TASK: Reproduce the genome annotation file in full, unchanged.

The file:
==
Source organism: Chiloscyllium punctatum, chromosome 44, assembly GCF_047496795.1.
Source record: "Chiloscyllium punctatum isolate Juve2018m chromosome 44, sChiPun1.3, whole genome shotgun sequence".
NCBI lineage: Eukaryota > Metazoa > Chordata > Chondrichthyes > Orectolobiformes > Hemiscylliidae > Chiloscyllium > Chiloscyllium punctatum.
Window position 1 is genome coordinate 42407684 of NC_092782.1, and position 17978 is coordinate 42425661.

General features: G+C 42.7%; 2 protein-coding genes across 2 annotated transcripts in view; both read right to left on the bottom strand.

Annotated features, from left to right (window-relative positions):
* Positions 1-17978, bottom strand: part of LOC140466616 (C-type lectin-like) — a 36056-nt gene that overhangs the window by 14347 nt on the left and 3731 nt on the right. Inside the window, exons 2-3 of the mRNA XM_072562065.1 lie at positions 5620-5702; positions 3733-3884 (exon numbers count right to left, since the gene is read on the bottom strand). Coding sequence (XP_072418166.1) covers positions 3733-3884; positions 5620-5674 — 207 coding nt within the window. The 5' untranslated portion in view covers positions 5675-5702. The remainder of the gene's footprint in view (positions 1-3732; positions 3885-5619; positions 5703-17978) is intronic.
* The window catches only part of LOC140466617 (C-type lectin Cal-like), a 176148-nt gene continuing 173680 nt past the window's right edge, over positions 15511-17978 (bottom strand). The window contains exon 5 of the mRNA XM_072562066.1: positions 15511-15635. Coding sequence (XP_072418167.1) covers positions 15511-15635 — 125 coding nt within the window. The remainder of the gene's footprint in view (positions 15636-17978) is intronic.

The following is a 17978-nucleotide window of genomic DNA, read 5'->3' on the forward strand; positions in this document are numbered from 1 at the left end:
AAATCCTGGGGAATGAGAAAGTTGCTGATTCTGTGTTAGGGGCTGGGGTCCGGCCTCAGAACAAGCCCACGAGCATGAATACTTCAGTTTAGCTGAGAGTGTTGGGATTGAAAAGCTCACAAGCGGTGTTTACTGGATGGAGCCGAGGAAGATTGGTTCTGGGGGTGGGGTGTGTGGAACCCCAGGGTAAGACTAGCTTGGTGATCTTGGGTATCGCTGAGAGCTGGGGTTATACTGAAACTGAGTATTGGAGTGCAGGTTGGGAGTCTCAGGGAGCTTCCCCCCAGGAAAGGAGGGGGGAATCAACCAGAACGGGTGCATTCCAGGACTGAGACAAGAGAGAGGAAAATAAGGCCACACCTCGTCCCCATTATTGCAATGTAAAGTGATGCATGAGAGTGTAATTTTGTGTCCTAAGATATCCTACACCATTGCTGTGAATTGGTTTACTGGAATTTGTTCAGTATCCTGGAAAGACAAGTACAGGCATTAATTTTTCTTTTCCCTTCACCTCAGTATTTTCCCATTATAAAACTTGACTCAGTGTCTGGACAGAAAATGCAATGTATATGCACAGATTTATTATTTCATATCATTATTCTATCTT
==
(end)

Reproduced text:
Source organism: Chiloscyllium punctatum, chromosome 44, assembly GCF_047496795.1.
Source record: "Chiloscyllium punctatum isolate Juve2018m chromosome 44, sChiPun1.3, whole genome shotgun sequence".
NCBI lineage: Eukaryota > Metazoa > Chordata > Chondrichthyes > Orectolobiformes > Hemiscylliidae > Chiloscyllium > Chiloscyllium punctatum.
Window position 1 is genome coordinate 42407684 of NC_092782.1, and position 17978 is coordinate 42425661.

General features: G+C 42.7%; 2 protein-coding genes across 2 annotated transcripts in view; both read right to left on the bottom strand.

Annotated features, from left to right (window-relative positions):
* Positions 1-17978, bottom strand: part of LOC140466616 (C-type lectin-like) — a 36056-nt gene that overhangs the window by 14347 nt on the left and 3731 nt on the right. Inside the window, exons 2-3 of the mRNA XM_072562065.1 lie at positions 5620-5702; positions 3733-3884 (exon numbers count right to left, since the gene is read on the bottom strand). Coding sequence (XP_072418166.1) covers positions 3733-3884; positions 5620-5674 — 207 coding nt within the window. The 5' untranslated portion in view covers positions 5675-5702. The remainder of the gene's footprint in view (positions 1-3732; positions 3885-5619; positions 5703-17978) is intronic.
* The window catches only part of LOC140466617 (C-type lectin Cal-like), a 176148-nt gene continuing 173680 nt past the window's right edge, over positions 15511-17978 (bottom strand). The window contains exon 5 of the mRNA XM_072562066.1: positions 15511-15635. Coding sequence (XP_072418167.1) covers positions 15511-15635 — 125 coding nt within the window. The remainder of the gene's footprint in view (positions 15636-17978) is intronic.

The following is a 17978-nucleotide window of genomic DNA, read 5'->3' on the forward strand; positions in this document are numbered from 1 at the left end:
AAATCCTGGGGAATGAGAAAGTTGCTGATTCTGTGTTAGGGGCTGGGGTCCGGCCTCAGAACAAGCCCACGAGCATGAATACTTCAGTTTAGCTGAGAGTGTTGGGATTGAAAAGCTCACAAGCGGTGTTTACTGGATGGAGCCGAGGAAGATTGGTTCTGGGGGTGGGGTGTGTGGAACCCCAGGGTAAGACTAGCTTGGTGATCTTGGGTATCGCTGAGAGCTGGGGTTATACTGAAACTGAGTATTGGAGTGCAGGTTGGGAGTCTCAGGGAGCTTCCCCCCAGGAAAGGAGGGGGGAATCAACCAGAACGGGTGCATTCCAGGACTGAGACAAGAGAGAGGAAAATAAGGCCACACCTCGTCCCCATTATTGCAATGTAAAGTGATGCATGAGAGTGTAATTTTGTGTCCTAAGATATCCTACACCATTGCTGTGAATTGGTTTACTGGAATTTGTTCAGTATCCTGGAAAGACAAGTACAGGCATTAATTTTTCTTTTCCCTTCACCTCAGTATTTTCCCATTATAAAACTTGACTCAGTGTCTGGACAGAAAATGCAATGTATATGCACAGATTTATTATTTCATATCATTATTCTATCTT